Medieval longbowman: What was it like to be a medieval archer?



Even with the long reach of a lance, the knight had to contend with the enemy archers before he could engage in hand-to-hand combat. Jason is joined by archer Luke Woods to discuss how archers trained, their role in battle and the power of the English longbow. They also accept a challenge to prove their worth as archers in the English army.

• Executive Producer: Jason Kingsley OBE
• Executive Producer: Chris Kingsley
• Senior Producer: Brian Jenkins
• Producer: Edward Linley
• Director: Dominic Read
• Presenter: Jason Kingsley OBE
• Subject Matter Expert: Luke Woods
• Director of Photography: Ed Mash
• Camera: Jo Taylor
• Editor: Lindsey Studholme
• Stills Photographer: Kasumi
• Associate Producer: James Howard
• Audio: Frank Newman
• Sound Design: Liam Flannigan
• Location Medic: Kevin Case
• Jewellery by SlinkyLynx (
• Music licensed from PremiumBeat
• Additional Camera: Darren Cook
• Additional Camera: Neil Phillips
• Additional Sound: Elizabeth Carlyon

Special Thanks:

• Chris Payton
• Ed Savage

Facebook: www.facebook.com/modernhistorytv/
Twitter: @ModernHistoryTV
Falcon Eyes Bi-Color Video Led Lamp Soft Studio Light
Sony camera
Tripod
Wellies
Work gloves
Radio mike

Nguồn: https://buffaloqtl.org/

Xem thêm bài viết khác: https://buffaloqtl.org/game/

48 thoughts on “Medieval longbowman: What was it like to be a medieval archer?”

  1. Whereas my maximum draw is about 28 inches, and my maximum EFFECTIVE weight is 35 pounds… I can go up to 40 pounds, but only for an extremely limited number of arrows. But then, I'm a woman who took up archery as an adult.

    Reply
  2. English Bow? The oldest longbows were found in Scandinavia, they were popularised in Britain by the Welsh in the Anglo Welsh wars and then integrated into the English army when Edward Longshanks used Welsh Bowmen against the Scots.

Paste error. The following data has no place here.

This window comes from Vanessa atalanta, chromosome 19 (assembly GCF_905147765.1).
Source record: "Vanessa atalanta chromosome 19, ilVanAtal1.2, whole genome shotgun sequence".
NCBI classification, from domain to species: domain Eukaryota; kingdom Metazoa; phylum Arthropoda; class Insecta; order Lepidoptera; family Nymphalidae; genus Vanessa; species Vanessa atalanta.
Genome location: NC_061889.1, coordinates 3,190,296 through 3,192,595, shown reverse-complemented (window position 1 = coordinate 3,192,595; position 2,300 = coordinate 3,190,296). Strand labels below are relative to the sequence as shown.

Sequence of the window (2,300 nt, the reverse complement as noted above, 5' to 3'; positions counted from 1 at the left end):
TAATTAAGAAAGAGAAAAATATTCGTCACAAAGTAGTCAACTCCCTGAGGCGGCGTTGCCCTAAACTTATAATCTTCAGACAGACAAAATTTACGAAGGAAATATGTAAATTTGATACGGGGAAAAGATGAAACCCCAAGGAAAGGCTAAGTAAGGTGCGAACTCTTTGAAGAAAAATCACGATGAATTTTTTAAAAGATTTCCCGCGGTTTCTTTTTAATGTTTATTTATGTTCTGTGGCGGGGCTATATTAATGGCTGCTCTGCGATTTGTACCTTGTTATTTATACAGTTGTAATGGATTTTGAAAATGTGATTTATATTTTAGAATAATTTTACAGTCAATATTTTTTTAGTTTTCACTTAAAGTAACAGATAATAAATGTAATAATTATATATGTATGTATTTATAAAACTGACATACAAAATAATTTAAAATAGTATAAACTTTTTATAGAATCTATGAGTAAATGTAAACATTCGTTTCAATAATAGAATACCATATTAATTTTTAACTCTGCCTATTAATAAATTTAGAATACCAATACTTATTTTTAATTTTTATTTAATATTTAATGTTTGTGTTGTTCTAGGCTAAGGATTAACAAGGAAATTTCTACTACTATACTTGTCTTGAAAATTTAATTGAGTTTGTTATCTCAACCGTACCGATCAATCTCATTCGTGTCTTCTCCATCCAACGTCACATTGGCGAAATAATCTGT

Reply
  3. I love how damn POSITIVE they are with each other! They’re both so respectful and chill! I’m having fun just watching them have fun.

    Reply
  4. always considered the "Bow" and it's rate of shooting arrow after arrow , as the machine-gun of the Dark Ages !!! … would have loved to help William Wallace fight the Brits !!!

    Reply
  5. Today when i was shooting in the garden i accidently release the arrow before aiming down and while the aroow flew across my garden and pass to neighboors i was praying.Fortunately nobody get hurt but then i started a secret operation to extract and rescue the arrow before my paranoid neigboors find and report me.Mission complete by the way at night i jump over the fences and fall while running away but nonone saw the arrow.They just saw a stupid man doing stunts on fence and falling

    Reply
  6. I'm wondering if those historical draw weights are not correct and more a product of the bows being aged. Can anyone weigh in on this?

    Reply
  7. I have a roughly 40 lb longbow which I struggle a little with after having it for years. I could maybe shoot a couple of arrows from a 75 lb bow, I can't even imagine trying to shoot a 140 lb bow.

    Reply
  8. The arrrowheads for shooting game and men were different. The arrows meant to kill men were sharp and barbed.

    Reply
  9. Great video! First thing I noted is the size of that guy! I remembered that the archers aboard the Mary Rose were like him. Muscular athletes (https://www.archaeology.co.uk/articles/news/meet-the-mary-rose-archer.htm). It takes so much time to train these guys and select the best of the best. That's why the battle of Patay was such a turning point in the hundred years war. By wiping out these elite bowmen, we won the war against the English for good. It's the Stalingrad of that war.

    Reply

Leave a Comment